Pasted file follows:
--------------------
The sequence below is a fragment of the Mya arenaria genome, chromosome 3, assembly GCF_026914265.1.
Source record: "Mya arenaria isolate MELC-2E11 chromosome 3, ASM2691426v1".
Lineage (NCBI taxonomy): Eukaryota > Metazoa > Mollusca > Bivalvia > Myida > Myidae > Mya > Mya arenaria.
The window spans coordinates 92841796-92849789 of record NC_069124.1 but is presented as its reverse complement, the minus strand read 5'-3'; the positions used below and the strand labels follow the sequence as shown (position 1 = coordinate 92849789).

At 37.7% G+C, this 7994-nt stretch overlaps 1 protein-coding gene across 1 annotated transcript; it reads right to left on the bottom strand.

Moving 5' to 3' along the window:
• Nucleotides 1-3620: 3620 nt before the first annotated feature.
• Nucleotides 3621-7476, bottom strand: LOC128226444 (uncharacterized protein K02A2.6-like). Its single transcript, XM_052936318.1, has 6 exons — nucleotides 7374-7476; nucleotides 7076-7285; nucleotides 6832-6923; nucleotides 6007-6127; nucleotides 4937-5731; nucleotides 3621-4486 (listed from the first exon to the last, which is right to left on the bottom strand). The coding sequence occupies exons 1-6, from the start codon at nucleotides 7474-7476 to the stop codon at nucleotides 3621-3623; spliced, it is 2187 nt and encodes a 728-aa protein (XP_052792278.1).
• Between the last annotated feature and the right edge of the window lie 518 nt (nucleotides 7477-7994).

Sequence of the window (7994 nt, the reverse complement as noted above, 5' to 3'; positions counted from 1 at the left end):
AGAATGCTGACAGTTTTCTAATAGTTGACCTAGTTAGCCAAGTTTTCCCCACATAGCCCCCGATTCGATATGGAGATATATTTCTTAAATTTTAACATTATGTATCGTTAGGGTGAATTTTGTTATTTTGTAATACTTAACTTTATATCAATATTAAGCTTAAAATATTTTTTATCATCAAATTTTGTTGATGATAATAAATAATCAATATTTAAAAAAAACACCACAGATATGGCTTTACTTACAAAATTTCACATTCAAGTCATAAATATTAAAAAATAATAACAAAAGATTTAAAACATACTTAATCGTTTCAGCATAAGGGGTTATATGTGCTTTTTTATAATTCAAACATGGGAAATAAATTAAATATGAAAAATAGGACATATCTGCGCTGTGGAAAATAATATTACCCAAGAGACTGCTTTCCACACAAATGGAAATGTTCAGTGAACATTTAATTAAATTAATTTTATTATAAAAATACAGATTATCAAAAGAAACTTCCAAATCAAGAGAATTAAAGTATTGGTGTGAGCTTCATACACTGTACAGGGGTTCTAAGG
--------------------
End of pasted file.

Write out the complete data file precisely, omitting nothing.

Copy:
The sequence below is a fragment of the Mya arenaria genome, chromosome 3, assembly GCF_026914265.1.
Source record: "Mya arenaria isolate MELC-2E11 chromosome 3, ASM2691426v1".
Lineage (NCBI taxonomy): Eukaryota > Metazoa > Mollusca > Bivalvia > Myida > Myidae > Mya > Mya arenaria.
The window spans coordinates 92841796-92849789 of record NC_069124.1 but is presented as its reverse complement, the minus strand read 5'-3'; the positions used below and the strand labels follow the sequence as shown (position 1 = coordinate 92849789).

At 37.7% G+C, this 7994-nt stretch overlaps 1 protein-coding gene across 1 annotated transcript; it reads right to left on the bottom strand.

Moving 5' to 3' along the window:
• Nucleotides 1-3620: 3620 nt before the first annotated feature.
• Nucleotides 3621-7476, bottom strand: LOC128226444 (uncharacterized protein K02A2.6-like). Its single transcript, XM_052936318.1, has 6 exons — nucleotides 7374-7476; nucleotides 7076-7285; nucleotides 6832-6923; nucleotides 6007-6127; nucleotides 4937-5731; nucleotides 3621-4486 (listed from the first exon to the last, which is right to left on the bottom strand). The coding sequence occupies exons 1-6, from the start codon at nucleotides 7474-7476 to the stop codon at nucleotides 3621-3623; spliced, it is 2187 nt and encodes a 728-aa protein (XP_052792278.1).
• Between the last annotated feature and the right edge of the window lie 518 nt (nucleotides 7477-7994).

Sequence of the window (7994 nt, the reverse complement as noted above, 5' to 3'; positions counted from 1 at the left end):
AGAATGCTGACAGTTTTCTAATAGTTGACCTAGTTAGCCAAGTTTTCCCCACATAGCCCCCGATTCGATATGGAGATATATTTCTTAAATTTTAACATTATGTATCGTTAGGGTGAATTTTGTTATTTTGTAATACTTAACTTTATATCAATATTAAGCTTAAAATATTTTTTATCATCAAATTTTGTTGATGATAATAAATAATCAATATTTAAAAAAAACACCACAGATATGGCTTTACTTACAAAATTTCACATTCAAGTCATAAATATTAAAAAATAATAACAAAAGATTTAAAACATACTTAATCGTTTCAGCATAAGGGGTTATATGTGCTTTTTTATAATTCAAACATGGGAAATAAATTAAATATGAAAAATAGGACATATCTGCGCTGTGGAAAATAATATTACCCAAGAGACTGCTTTCCACACAAATGGAAATGTTCAGTGAACATTTAATTAAATTAATTTTATTATAAAAATACAGATTATCAAAAGAAACTTCCAAATCAAGAGAATTAAAGTATTGGTGTGAGCTTCATACACTGTACAGGGGTTCTAAGG